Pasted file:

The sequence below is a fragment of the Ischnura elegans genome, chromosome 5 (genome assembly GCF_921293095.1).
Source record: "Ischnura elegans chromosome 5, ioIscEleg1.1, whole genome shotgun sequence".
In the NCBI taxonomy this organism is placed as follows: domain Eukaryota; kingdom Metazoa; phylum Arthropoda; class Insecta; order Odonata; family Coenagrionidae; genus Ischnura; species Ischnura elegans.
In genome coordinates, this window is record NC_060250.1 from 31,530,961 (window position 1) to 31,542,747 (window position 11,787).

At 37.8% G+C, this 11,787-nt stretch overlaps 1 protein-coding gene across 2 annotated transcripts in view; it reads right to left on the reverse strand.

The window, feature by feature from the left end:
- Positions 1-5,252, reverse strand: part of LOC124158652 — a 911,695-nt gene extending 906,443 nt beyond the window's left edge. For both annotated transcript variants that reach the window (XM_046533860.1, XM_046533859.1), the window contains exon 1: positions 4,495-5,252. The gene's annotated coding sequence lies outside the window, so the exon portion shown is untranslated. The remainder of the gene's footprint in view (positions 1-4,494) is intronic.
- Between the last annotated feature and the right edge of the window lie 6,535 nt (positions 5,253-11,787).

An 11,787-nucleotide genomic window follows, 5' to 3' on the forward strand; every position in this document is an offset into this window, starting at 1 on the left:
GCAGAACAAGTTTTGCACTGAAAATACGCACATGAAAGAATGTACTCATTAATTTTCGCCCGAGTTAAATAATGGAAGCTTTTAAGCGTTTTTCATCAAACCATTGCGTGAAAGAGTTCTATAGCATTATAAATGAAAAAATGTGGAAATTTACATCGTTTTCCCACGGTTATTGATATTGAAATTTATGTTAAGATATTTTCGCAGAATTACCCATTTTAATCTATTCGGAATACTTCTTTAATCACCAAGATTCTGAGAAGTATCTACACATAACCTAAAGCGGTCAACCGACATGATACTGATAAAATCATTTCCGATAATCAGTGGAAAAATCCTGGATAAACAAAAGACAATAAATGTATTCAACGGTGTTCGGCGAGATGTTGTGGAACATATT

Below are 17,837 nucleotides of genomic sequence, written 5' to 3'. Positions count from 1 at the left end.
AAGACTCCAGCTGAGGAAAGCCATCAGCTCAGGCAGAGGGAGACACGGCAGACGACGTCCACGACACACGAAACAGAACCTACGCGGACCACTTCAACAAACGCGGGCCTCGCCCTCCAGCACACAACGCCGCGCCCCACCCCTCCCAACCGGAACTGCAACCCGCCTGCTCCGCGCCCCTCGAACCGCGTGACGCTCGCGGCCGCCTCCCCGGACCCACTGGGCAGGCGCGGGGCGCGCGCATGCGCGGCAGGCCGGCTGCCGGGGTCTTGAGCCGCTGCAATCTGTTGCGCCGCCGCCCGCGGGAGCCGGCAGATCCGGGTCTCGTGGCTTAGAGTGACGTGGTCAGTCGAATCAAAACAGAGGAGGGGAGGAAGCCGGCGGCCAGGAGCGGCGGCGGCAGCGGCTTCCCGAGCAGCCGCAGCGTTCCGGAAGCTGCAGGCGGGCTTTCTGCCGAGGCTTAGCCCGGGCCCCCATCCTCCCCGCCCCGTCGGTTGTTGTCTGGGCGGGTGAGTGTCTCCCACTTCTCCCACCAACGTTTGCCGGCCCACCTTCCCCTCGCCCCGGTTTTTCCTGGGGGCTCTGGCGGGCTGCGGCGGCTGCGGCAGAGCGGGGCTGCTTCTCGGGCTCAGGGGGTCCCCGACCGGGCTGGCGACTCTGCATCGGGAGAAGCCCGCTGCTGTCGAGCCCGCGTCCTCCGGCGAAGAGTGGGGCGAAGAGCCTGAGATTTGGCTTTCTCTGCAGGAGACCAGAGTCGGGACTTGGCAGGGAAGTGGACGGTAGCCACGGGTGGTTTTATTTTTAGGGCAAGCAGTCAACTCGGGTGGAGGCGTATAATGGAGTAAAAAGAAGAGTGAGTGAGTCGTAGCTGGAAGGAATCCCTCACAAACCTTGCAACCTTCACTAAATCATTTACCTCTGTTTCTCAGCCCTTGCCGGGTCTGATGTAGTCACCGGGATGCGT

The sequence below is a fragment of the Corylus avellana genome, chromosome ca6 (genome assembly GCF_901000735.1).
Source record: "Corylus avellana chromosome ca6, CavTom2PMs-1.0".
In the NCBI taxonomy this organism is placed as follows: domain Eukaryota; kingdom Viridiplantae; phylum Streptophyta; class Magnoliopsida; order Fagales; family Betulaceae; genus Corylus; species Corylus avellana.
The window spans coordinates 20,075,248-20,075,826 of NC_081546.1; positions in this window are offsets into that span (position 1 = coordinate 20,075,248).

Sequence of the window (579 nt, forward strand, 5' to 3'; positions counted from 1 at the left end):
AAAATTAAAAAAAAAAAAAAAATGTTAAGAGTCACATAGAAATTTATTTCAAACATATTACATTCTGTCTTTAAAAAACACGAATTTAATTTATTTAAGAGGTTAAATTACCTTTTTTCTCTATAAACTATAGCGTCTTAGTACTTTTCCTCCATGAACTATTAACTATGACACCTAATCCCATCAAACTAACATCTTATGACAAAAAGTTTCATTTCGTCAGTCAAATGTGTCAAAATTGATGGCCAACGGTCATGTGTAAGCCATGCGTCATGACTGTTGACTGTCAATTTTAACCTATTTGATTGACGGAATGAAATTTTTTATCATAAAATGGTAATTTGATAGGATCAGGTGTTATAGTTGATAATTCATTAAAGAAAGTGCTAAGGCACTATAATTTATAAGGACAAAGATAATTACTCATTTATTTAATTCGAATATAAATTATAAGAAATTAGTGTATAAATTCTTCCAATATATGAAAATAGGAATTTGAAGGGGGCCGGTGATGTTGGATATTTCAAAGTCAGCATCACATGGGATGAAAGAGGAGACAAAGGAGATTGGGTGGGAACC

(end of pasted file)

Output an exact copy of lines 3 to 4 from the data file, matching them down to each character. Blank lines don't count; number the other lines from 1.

In the NCBI taxonomy this organism is placed as follows: domain Eukaryota; kingdom Metazoa; phylum Arthropoda; class Insecta; order Odonata; family Coenagrionidae; genus Ischnura; species Ischnura elegans.
In genome coordinates, this window is record NC_060250.1 from 31,530,961 (window position 1) to 31,542,747 (window position 11,787).